One goal of parenting is raising competent children who are healthy and demonstrate good judgment and character. Experts often recognize authoritative parenting as one of the most effective ways to achieve this. This approach has many benefits and is an effective way to foster independence, individuality, autonomy, and assertiveness while also encouraging children to be prosocial and cooperative with others. While authoritative parenting is not the only parenting style, evidence supports its efficacy.
The best way to understand authoritative parenting is to look at it in contrast to other parenting styles. Three of these are often defined as:
Authoritative parenting is considered by many to be the optimal parenting style. These parents are demanding yet responsive, warm, and considerate of the child's perspective on things. They provide explanations for demands and expected behavior, attempt to reason with the child to elicit compliance, correct undesired behavior, and praise successes. They know where their children are and monitor them but still support autonomy.
Though similar in spelling, authoritative and authoritarian are contrasting approaches. Authoritarians lack warmth and rarely praise their children. They are hypercritical and micromanage their child's activities while offering little explanation for their instructions. Demands are arbitrary and consequences are unpredictable and harsh. These parents as seen as unapproachable by their children, who studies suggest are more likely to do poorly in school, give in to peer pressure, and experience depression and anxiety.
Other styles that contrast authoritative parenting are also not as successful. Unengaged parents discourage dependency but do not offer any guidance to support autonomy. They are also cold and rejecting as a result of their lack of involvement. Children raised by unengaged parents struggle socially, and teens are more likely to have low test scores and experience depression and anxiety. Permissive parents do not demand much from their children, but they are responsive. They set few limits and rules, avoid confrontation, and do not provide the necessary structure their children need. As a result, children are poor self-regulators, not achievement-oriented, and are more prone to substance use as teens.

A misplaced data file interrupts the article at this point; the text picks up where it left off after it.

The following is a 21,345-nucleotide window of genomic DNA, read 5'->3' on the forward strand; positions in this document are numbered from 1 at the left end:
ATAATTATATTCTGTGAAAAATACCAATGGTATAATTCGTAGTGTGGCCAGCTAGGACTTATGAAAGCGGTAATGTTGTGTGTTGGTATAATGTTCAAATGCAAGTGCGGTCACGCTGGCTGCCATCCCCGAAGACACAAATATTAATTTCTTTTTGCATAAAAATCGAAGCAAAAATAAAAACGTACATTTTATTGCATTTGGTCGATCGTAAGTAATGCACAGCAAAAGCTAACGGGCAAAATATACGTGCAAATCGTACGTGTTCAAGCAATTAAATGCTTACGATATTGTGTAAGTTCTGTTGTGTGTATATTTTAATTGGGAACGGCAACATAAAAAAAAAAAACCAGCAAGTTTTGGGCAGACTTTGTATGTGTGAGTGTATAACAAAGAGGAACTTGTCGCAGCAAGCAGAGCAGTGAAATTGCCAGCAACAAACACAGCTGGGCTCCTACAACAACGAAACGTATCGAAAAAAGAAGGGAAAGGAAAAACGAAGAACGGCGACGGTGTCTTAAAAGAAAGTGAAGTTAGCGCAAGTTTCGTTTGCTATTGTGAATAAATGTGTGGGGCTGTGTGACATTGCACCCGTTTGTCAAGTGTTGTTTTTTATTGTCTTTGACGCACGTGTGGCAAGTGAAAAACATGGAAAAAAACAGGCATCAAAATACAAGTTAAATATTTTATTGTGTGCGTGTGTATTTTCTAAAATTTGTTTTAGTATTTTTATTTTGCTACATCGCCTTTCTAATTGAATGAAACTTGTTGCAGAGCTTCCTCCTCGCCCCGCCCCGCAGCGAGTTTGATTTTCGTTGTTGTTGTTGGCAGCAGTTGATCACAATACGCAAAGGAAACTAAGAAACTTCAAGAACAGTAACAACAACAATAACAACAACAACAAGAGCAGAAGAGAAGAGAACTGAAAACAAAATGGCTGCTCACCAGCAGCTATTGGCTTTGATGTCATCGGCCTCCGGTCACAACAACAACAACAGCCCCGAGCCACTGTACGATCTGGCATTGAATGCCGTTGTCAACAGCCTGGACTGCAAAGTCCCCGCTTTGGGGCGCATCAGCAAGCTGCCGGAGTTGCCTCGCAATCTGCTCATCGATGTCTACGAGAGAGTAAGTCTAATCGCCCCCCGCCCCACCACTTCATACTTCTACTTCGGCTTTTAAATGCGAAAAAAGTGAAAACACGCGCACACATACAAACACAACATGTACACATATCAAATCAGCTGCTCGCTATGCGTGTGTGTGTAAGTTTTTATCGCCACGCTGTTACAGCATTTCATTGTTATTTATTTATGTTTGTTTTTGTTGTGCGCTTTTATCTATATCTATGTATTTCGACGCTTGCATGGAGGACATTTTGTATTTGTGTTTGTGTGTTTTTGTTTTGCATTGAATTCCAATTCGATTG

There are many positive effects of authoritative parenting. Parents develop close, nurturing relationships with their children. Because the parents are responsive, children are more cooperative, self-regulated, and assertive. Authoritative parents do not let their children get away with bad behavior, but they also do not impose unreasonable punishments. Boundaries are clearly laid out and explained to children, which helps them manage aggression and gain both self-confidence and self-esteem.
One of the best ways to understand why authoritative parenting is successful is to consider punishment, especially in contrast to authoritarian parents. Authoritarian parents value obedience and believe their job is to bend the will of the child to suit authority. They value their power over the child and may use coercion to elicit the desired behavior. In contrast, authoritative parents use communication and responsiveness to the child's needs to their advantage. They tend to have fewer rules but are better at enforcing them. While children of both types are generally well-behaved high-achievers, children of authoritarian parents are more likely to become depressed and have lower self-esteem.
Authoritative parents adjust their expectations depending on what the child needs. They focus more on individual issues and circumstances and do not attempt to adhere to an absolute rule or social standard if it does not suit their child. One of the most important disciplinary tactics authoritative parents adopt is working to have the child conform to demands and rules while also respecting their rights and making a real effort to meet their needs.
Authoritative parenting involves knowing what is reasonable to expect from a child. Children need freedom and experiences to learn but thrive when they know their boundaries. Authoritative parents should allow their children to experience frustration and pain, which help them develop coping skills and independence. While any parent should make every attempt to protect their child from harm, it helps to remember that falls, bumps, and bruises are going to happen and that the child needs to learn how to handle these things to succeed later in life.
Authoritative parenting wraps a lot of positive elements into one overall approach, which is why it is so successful. Responsiveness from a parent helps develop attachment with the child. Children are more likely to align with a parent if they have a strong bond. The communicative approach of authoritative parenting helps children understand the reasons behind rules and punishments. This, in turn, encourages the development of empathy, moral judgment, and a moral compass.
Authoritative parents not only set high expectations for their children but also provide the support their children need to reach those expectations. To achieve the best long-term goals, parents must teach children specific skills and encourage the development of attitudes that foster success, balancing this with the love and support they need to get there.
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